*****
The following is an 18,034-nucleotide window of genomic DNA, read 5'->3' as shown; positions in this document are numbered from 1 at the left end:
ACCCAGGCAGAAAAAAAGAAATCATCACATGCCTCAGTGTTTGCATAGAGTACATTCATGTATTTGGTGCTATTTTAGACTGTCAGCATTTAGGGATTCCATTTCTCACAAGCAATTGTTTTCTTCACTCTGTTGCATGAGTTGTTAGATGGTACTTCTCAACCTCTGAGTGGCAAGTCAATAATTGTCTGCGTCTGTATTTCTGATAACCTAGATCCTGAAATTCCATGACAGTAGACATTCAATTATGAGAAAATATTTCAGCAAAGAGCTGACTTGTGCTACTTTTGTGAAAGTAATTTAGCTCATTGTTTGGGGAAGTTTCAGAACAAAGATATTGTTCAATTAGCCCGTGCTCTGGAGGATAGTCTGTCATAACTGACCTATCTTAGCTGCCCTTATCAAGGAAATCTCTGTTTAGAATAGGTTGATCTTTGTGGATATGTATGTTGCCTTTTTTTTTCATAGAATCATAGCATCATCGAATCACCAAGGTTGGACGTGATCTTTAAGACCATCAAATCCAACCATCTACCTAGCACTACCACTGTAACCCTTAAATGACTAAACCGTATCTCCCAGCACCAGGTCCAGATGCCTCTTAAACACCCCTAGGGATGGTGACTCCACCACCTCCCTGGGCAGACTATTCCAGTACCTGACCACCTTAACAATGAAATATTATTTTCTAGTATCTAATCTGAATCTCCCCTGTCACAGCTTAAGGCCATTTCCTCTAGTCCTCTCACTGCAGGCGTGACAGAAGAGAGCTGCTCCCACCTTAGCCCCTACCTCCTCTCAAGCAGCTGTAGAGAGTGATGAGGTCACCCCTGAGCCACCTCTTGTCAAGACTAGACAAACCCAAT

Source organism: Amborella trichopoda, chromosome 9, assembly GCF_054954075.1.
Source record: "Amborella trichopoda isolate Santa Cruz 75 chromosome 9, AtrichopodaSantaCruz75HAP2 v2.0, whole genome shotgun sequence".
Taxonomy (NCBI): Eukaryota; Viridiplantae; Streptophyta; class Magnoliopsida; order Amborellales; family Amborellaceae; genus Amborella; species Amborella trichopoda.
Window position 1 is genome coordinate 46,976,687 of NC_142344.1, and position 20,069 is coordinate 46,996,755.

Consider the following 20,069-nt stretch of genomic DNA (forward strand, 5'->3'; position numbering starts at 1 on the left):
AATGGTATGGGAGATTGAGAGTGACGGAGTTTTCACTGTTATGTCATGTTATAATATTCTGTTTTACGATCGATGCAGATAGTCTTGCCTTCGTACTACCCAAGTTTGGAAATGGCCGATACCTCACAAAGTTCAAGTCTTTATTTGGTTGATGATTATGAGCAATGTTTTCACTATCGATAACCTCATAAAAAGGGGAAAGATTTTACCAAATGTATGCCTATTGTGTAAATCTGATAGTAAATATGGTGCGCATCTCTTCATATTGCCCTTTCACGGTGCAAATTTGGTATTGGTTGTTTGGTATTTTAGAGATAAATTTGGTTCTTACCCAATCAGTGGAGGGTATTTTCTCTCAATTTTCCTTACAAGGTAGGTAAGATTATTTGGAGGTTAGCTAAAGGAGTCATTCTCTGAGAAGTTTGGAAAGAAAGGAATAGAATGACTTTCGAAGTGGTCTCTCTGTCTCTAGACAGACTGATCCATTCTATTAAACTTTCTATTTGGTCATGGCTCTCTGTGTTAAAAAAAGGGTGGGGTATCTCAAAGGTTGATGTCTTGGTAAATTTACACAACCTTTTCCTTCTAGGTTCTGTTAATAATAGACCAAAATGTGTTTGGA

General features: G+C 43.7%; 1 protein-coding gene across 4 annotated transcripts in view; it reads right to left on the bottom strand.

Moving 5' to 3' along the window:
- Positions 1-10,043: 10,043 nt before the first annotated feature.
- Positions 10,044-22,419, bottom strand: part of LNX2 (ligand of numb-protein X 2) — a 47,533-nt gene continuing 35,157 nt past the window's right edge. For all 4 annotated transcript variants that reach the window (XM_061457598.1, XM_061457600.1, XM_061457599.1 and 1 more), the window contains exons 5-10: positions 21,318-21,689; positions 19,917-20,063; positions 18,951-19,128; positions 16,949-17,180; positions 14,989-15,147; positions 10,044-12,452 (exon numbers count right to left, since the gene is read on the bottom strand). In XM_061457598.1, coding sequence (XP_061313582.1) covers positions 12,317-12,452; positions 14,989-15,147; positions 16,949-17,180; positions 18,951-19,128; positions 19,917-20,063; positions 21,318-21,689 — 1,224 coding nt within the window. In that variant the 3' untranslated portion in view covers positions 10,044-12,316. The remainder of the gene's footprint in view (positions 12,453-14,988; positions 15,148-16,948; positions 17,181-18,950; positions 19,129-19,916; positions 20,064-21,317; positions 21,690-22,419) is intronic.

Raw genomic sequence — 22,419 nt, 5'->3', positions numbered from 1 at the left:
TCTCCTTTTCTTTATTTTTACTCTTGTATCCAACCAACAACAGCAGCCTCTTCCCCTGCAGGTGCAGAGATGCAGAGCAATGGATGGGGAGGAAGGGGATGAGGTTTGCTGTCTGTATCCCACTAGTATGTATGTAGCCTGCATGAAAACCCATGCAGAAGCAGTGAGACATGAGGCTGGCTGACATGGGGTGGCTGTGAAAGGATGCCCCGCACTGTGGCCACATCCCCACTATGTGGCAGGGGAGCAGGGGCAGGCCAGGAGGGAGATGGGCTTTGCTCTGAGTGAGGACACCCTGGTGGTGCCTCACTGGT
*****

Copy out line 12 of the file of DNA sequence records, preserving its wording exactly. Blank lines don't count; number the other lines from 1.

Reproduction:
- Positions 10,044-22,419, bottom strand: part of LNX2 (ligand of numb-protein X 2) — a 47,533-nt gene continuing 35,157 nt past the window's right edge. For all 4 annotated transcript variants that reach the window (XM_061457598.1, XM_061457600.1, XM_061457599.1 and 1 more), the window contains exons 5-10: positions 21,318-21,689; positions 19,917-20,063; positions 18,951-19,128; positions 16,949-17,180; positions 14,989-15,147; positions 10,044-12,452 (exon numbers count right to left, since the gene is read on the bottom strand). In XM_061457598.1, coding sequence (XP_061313582.1) covers positions 12,317-12,452; positions 14,989-15,147; positions 16,949-17,180; positions 18,951-19,128; positions 19,917-20,063; positions 21,318-21,689 — 1,224 coding nt within the window. In that variant the 3' untranslated portion in view covers positions 10,044-12,316. The remainder of the gene's footprint in view (positions 12,453-14,988; positions 15,148-16,948; positions 17,181-18,950; positions 19,129-19,916; positions 20,064-21,317; positions 21,690-22,419) is intronic.